5. Working in research is fun, challenging, and often frustrating.

If you plan to work in research, take this advice from our Molecular Research and Development Technician, “In research you need to learn to deal with disappointment or success measured in tiny baby steps. In my experience, research is basically figuring out 9000 ways that something doesn’t work. It can be a very hard pill to swallow without the right personality.”

Our Research Technician agreed, “You will absolutely, 100%, feel like the course work you completed in college did not fully prepare you for working in a “real” lab, but you need to remember that the basic skills and knowledge are what is applicable and most important when starting any career. Also, lab work inherently comes with a lot of uncertainty, so as you progress through your research career, do not be overwhelmed by the uncertainty, instead use it to your advantage and seek out moments of serendipity, as this is where growth, exploration, and the fun really begins!”

6. Finding a job can be difficult. Demonstrating to an employer that you’re a well-rounded candidate it a big plus.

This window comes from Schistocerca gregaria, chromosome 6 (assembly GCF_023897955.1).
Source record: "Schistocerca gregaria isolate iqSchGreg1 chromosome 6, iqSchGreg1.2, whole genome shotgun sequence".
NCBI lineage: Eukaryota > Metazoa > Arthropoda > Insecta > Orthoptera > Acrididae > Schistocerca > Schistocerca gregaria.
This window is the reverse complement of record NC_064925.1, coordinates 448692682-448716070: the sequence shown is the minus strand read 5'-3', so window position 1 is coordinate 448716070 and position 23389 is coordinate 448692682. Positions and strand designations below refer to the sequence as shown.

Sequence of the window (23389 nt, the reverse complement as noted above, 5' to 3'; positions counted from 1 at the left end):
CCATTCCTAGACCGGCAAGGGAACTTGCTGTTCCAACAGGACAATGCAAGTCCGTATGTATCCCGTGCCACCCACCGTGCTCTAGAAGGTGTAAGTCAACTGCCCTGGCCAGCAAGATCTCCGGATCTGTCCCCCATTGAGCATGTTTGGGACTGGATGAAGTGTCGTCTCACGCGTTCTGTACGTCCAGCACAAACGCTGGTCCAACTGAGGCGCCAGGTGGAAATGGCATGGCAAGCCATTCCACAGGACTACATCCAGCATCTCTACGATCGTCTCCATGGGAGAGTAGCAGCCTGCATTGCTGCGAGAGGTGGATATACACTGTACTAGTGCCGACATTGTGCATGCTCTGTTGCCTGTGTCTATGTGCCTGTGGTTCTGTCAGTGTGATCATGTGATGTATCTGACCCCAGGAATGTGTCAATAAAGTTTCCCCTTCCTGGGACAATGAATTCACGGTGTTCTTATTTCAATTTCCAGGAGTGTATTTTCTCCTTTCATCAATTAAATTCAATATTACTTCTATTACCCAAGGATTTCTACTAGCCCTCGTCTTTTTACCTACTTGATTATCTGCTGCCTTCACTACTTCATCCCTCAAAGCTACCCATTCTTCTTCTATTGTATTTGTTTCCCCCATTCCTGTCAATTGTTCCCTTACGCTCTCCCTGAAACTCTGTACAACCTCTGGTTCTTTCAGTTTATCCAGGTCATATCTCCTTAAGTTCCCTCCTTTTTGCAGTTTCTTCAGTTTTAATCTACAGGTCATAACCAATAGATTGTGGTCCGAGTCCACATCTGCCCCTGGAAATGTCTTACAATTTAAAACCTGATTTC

Our Research Technician said it best, “I would advise students preparing for a career in microbiology to really broaden their horizons when it comes to picking college courses. Do not simply take what is required or what is easy. I would highly suggest adding as many courses that include labs into your schedule as possible, as this is the best representation of what you are going to experience in a real-world working situation. Also, seek out as many intern and undergraduate research positions that you can find, even if it is not specifically related to microbiology. Look for professional development opportunities such as presenting your research at professional conferences or student research colloquiums. Also, write research proposals or grants seeking out funding, as these show employers that you are well-rounded and have experience outside of the classroom.”